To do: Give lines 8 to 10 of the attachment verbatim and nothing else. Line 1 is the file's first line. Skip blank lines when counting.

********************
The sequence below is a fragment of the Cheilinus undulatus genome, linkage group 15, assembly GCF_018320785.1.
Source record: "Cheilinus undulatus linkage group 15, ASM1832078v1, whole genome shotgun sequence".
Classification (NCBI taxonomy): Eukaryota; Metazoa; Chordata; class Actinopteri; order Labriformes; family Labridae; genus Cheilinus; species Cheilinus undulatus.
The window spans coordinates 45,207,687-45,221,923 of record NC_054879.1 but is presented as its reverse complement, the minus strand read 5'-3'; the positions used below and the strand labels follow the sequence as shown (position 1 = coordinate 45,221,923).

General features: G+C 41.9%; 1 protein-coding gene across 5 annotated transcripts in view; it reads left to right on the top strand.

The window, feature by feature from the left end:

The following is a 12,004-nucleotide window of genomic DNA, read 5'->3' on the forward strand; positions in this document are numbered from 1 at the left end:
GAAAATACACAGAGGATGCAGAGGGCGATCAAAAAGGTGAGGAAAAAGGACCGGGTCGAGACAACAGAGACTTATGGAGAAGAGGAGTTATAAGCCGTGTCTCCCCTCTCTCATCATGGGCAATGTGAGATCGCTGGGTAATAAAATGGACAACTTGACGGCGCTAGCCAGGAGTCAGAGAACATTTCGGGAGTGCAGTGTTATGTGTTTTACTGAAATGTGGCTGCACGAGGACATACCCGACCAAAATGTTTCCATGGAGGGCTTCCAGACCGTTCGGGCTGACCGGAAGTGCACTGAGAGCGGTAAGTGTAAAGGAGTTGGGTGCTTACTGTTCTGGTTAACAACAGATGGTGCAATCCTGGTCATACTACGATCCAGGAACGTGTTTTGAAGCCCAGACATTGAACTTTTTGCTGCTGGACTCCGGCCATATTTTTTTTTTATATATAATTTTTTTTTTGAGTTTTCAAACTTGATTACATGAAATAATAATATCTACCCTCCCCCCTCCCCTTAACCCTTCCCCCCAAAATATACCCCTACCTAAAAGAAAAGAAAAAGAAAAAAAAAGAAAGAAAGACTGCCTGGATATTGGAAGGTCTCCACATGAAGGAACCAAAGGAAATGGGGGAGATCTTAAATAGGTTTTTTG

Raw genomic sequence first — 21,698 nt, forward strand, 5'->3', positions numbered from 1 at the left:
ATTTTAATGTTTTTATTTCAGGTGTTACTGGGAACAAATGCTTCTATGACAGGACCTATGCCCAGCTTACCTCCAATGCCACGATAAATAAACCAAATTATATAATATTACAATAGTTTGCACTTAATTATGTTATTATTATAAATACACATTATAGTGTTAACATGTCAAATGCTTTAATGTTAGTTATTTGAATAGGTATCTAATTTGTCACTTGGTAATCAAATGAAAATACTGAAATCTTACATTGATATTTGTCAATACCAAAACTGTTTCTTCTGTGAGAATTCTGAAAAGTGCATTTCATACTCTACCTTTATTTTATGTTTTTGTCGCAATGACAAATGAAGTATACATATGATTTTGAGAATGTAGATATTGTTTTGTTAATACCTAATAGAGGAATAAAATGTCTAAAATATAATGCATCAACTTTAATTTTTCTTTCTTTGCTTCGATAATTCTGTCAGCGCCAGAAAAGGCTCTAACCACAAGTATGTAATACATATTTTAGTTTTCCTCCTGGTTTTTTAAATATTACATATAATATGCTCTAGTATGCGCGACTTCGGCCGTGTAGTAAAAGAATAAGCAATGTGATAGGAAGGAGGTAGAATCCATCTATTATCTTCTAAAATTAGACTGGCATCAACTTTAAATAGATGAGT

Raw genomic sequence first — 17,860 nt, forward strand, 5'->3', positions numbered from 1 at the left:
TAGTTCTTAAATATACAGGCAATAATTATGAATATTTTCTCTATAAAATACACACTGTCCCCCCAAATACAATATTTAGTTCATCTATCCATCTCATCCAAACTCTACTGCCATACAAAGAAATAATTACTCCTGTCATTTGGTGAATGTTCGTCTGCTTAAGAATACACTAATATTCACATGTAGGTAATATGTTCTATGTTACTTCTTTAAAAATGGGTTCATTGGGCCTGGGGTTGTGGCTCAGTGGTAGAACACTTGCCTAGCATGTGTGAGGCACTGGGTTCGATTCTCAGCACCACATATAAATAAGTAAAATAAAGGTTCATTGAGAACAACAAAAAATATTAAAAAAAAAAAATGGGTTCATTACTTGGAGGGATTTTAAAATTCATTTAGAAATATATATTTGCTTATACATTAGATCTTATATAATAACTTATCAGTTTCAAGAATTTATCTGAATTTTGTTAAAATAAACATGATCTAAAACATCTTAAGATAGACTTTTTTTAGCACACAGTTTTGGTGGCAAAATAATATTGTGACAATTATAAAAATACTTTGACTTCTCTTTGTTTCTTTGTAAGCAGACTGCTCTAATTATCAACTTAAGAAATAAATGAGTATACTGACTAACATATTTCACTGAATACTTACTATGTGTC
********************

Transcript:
GAAAATACACAGAGGATGCAGAGGGCGATCAAAAAGGTGAGGAAAAAGGACCGGGTCGAGACAACAGAGACTTATGGAGAAGAGGAGTTATAAGCCGTGTCTCCCCTCTCTCATCATGGGCAATGTGAGATCGCTGGGTAATAAAATGGACAACTTGACGGCGCTAGCCAGGAGTCAGAGAACATTTCGGGAGTGCAGTGTTATGTGTTTTACTGAAATGTGGCTGCACGAGGACATACCCGACCAAAATGTTTCCATGGAGGGCTTCCAGACCGTTCGGGCTGACCGGAAGTGCACTGAGAGCGGTAAGTGTAAAGGAGTTGGGTGCTTACTGTTCTGGTTAACAACAGATGGTGCAATCCTGGTCATACTACGATCCAGGAACGTGTTTTGAAGCCCAGACATTGAACTTTTTGCTGCTGGACTCCGGCCATATTTTTTTTTTATATATAATTTTTTTTTTGAGTTTTCAAACTTGATTACATGAAATAATAATATCTACCCTCCCCCCTCCCCTTAACCCTTCCCCCCAAAATATACCCCTACCTAAAAGAAAAGAAAAAGAAAAAAAAAGAAAGAAAGACTGCCTGGATATTGGAAGGTCTCCACATGAAGGAACCAAAGGAAATGGGGGAGATCTTAAATAGGTTTTTTG

Raw genomic sequence first — 21,698 nt, forward strand, 5'->3', positions numbered from 1 at the left:
ATTTTAATGTTTTTATTTCAGGTGTTACTGGGAACAAATGCTTCTATGACAGGACCTATGCCCAGCTTACCTCCAATGCCACGATAAATAAACCAAATTATATAATATTACAATAGTTTGCACTTAATTATGTTATTATTATAAATACACATTATAGTGTTAACATGTCAAATGCTTTAATGTTAGTTATTTGAATAGGTATCTAATTTGTCACTTGGTAATCAAATGAAAATACTGAAATCTTACATTGATATTTGTCAATACCAAAACTGTTTCTTCTGTGAGAATTCTGAAAAGTGCATTTCATACTCTACCTTTATTTTATGTTTTTGTCGCAATGACAAATGAAGTATACATATGATTTTGAGAATGTAGATATTGTTTTGTTAATACCTAATAGAGGAATAAAATGTCTAAAATATAATGCATCAACTTTAATTTTTCTTTCTTTGCTTCGATAATTCTGTCAGCGCCAGAAAAGGCTCTAACCACAAGTATGTAATACATATTTTAGTTTTCCTCCTGGTTTTTTAAATATTACATATAATATGCTCTAGTATGCGCGACTTCGGCCGTGTAGTAAAAGAATAAGCAATGTGATAGGAAGGAGGTAGAATCCATCTATTATCTTCTAAAATTAGACTGGCATCAACTTTAAATAGATGAGT